Mothers--working, welfare, single, teen, or any combination thereof--get most of the blame for imperfect children and unraveling families. This firebrand book dismantles the bias of social scientists, parenting experts, and the media who blame today's mothers for all of society's problems caused by our disintegrating families, naming instead the true culprit: America's abysmal child-care system.
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An impassioned plea to stop blaming mothers for the ills of society and to focus, instead, on the real culprits. Eyer (Developmental Psychology/Univ. of Pennsylvania; Mother- Infant Bonding, 1992), explores current research and reveals its deep bias against mothers. She documents how American mothers are blamed for too many of this country's maladies, from poverty and divorce to the high rates of teen pregnancy and incarceration. It is far easier to find a scapegoat, contends Eyer, than to focus on the true offender: an economic system that has allowed 15 percent of the population to fall below the poverty line, and to provide a sufficient amount of acceptable child care. Yet it is the mother who is stigmatized. She is made to feel guilty for not adequately bonding with her babies, for working even when she has young children, and for traumatizing them if she chooses to divorce. And in their efforts to scapegoat women, the child care experts and politicians have somehow ignored the fathers. ``While they earnestly engage in scrutinizing the bad mother,'' Eyer notes, ``the bad father is nowhere to be found.'' What America needs to do, insists Eyer, is to devise a child care system that meets the needs of working mothers and to establish policies in the workplace that will allow both parents to become more involved in their children's day-to-day lives. Eyer examines in detail the child care policies in a variety of industrialized nations, including Sweden, France, Israel, and Japan and concludes that ``on any number of indexes the US has the worst record regarding the care of its young children.'' This country, insists Eyer, has clearly assumed no collective responsibility for its children. A strong indictment of current policies that scapegoat mothers instead of upgrading family services, Motherguilt is both enlightening and disturbing. (Author tour) -- Copyright ©1996, Kirkus Associates, LP. All rights reserved.From Publishers Weekly:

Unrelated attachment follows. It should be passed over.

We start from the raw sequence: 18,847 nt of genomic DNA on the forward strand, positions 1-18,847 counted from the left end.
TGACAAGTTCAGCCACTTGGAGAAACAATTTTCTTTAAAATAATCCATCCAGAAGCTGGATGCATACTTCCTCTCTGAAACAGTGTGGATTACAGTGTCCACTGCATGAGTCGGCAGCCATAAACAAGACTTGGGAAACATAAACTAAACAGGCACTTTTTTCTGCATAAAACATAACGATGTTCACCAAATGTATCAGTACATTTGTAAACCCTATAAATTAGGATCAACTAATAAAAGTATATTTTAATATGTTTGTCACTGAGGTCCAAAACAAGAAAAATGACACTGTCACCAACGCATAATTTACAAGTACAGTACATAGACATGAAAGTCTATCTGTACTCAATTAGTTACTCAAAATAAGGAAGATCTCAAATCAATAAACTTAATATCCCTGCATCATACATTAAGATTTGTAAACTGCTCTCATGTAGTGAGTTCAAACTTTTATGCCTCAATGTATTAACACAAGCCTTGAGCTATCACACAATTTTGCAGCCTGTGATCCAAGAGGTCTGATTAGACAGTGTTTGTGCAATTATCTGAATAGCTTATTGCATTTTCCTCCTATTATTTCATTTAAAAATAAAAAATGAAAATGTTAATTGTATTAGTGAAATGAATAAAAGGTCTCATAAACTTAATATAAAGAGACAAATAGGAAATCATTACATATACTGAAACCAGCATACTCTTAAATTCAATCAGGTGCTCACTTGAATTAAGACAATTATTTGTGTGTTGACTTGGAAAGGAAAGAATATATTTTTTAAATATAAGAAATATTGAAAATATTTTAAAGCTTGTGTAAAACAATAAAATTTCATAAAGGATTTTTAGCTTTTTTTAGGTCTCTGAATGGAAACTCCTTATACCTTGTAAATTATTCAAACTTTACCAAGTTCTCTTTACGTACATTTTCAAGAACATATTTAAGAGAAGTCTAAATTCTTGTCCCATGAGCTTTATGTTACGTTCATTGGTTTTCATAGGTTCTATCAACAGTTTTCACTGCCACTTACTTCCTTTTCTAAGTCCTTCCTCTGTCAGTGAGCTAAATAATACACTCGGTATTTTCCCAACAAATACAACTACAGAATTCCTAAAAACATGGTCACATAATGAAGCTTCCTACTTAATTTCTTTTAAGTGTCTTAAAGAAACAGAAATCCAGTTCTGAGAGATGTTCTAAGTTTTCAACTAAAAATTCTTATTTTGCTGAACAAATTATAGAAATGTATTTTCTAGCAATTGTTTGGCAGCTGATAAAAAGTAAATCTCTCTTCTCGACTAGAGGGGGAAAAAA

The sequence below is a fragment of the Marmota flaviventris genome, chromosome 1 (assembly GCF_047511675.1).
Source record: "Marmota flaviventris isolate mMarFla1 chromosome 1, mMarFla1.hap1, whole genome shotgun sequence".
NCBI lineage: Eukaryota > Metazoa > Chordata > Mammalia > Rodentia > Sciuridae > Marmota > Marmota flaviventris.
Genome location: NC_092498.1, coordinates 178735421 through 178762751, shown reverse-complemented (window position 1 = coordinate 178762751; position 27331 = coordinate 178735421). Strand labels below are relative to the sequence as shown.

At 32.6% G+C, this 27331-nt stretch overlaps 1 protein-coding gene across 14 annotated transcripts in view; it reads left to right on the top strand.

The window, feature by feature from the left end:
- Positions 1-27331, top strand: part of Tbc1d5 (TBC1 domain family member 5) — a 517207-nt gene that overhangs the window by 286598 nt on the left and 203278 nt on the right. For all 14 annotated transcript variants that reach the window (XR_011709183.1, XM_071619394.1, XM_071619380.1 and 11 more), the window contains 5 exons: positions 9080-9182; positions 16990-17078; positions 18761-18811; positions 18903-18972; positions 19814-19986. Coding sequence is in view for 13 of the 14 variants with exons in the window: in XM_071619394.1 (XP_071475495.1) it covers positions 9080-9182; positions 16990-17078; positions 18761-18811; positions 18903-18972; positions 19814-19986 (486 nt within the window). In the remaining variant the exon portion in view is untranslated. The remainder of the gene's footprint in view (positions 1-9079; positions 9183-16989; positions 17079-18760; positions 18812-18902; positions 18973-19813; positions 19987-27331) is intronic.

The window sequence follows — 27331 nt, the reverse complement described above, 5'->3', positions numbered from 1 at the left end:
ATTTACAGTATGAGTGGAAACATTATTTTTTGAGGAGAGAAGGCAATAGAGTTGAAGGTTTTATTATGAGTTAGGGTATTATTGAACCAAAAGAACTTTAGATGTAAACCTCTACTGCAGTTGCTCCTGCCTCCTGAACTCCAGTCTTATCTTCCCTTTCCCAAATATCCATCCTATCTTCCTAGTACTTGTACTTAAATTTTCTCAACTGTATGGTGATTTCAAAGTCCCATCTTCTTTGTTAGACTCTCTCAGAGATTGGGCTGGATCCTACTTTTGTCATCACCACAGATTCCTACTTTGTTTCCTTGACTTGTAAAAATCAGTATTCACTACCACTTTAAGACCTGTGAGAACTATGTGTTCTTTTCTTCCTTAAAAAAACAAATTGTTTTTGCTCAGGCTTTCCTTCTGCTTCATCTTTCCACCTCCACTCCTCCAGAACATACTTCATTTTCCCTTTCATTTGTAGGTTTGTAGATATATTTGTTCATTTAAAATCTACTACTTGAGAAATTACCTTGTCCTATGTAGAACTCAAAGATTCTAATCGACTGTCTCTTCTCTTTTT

Eyer is so angry at society and at men telling women how to live their lives that the pages of her book almost hiss. She is particularly enraged at three "gurus" of child raising who she feels have terrorized and demonized mothers: Benjamin Spock, T. Berry Brazelton and Penelope Leach. British baby expert Leach cautions mothers, "If you continue to work... you give up raising your child"; Brazelton weighs in with the thought that "a woman's most important role is being at home to mother her small children"; and Dr. Spock admonishes that it's better for one parent [guess who] to stay home for the first two or three years of a child's life. Since it has become economically difficult for many women to follow any of this advice, Eyer, a professor of developmental psychology at the University of Pennsylvania, points out that they are stuck with two full-time jobs and major guilt about both. She energetically debunks much of the conventional wisdom about "bonding" and blames most of mothers' problems on the abysmal state of American child care: "American child care is characterized by hostility to women and contempt for children." She's arguably got the right message, but the wrong tone. Her impassioned diatribe will certainly make many mothers feel supported, but it may fail to win over those with the power to improve matters.
Copyright 1996 Reed Business Information, Inc.
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